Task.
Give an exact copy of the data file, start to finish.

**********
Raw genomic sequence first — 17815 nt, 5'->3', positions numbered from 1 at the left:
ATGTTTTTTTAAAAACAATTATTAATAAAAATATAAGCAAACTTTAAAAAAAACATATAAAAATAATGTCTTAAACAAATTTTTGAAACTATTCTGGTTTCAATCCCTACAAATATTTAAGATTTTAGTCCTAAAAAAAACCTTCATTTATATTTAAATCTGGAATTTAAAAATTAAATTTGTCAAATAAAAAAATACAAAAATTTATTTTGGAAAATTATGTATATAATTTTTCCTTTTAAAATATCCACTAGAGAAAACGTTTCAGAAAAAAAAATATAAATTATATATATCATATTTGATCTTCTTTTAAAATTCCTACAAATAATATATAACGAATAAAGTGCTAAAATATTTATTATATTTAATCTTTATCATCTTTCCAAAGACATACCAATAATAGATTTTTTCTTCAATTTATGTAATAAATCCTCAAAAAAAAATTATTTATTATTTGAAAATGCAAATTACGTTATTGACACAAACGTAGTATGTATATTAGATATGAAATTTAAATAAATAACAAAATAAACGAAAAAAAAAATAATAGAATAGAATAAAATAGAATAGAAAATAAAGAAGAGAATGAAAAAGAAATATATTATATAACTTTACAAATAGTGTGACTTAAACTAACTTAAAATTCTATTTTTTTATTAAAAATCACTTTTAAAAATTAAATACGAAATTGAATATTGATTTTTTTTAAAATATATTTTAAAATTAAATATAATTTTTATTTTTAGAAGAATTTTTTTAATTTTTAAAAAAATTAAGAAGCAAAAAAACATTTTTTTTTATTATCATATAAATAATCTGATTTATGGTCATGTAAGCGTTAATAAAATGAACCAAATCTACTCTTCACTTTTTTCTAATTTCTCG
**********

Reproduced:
Raw genomic sequence first — 17815 nt, 5'->3', positions numbered from 1 at the left:
ATGTTTTTTTAAAAACAATTATTAATAAAAATATAAGCAAACTTTAAAAAAAACATATAAAAATAATGTCTTAAACAAATTTTTGAAACTATTCTGGTTTCAATCCCTACAAATATTTAAGATTTTAGTCCTAAAAAAAACCTTCATTTATATTTAAATCTGGAATTTAAAAATTAAATTTGTCAAATAAAAAAATACAAAAATTTATTTTGGAAAATTATGTATATAATTTTTCCTTTTAAAATATCCACTAGAGAAAACGTTTCAGAAAAAAAAATATAAATTATATATATCATATTTGATCTTCTTTTAAAATTCCTACAAATAATATATAACGAATAAAGTGCTAAAATATTTATTATATTTAATCTTTATCATCTTTCCAAAGACATACCAATAATAGATTTTTTCTTCAATTTATGTAATAAATCCTCAAAAAAAAATTATTTATTATTTGAAAATGCAAATTACGTTATTGACACAAACGTAGTATGTATATTAGATATGAAATTTAAATAAATAACAAAATAAACGAAAAAAAAAATAATAGAATAGAATAAAATAGAATAGAAAATAAAGAAGAGAATGAAAAAGAAATATATTATATAACTTTACAAATAGTGTGACTTAAACTAACTTAAAATTCTATTTTTTTATTAAAAATCACTTTTAAAAATTAAATACGAAATTGAATATTGATTTTTTTTAAAATATATTTTAAAATTAAATATAATTTTTATTTTTAGAAGAATTTTTTTAATTTTTAAAAAAATTAAGAAGCAAAAAAACATTTTTTTTTATTATCATATAAATAATCTGATTTATGGTCATGTAAGCGTTAATAAAATGAACCAAATCTACTCTTCACTTTTTTCTAATTTCTCG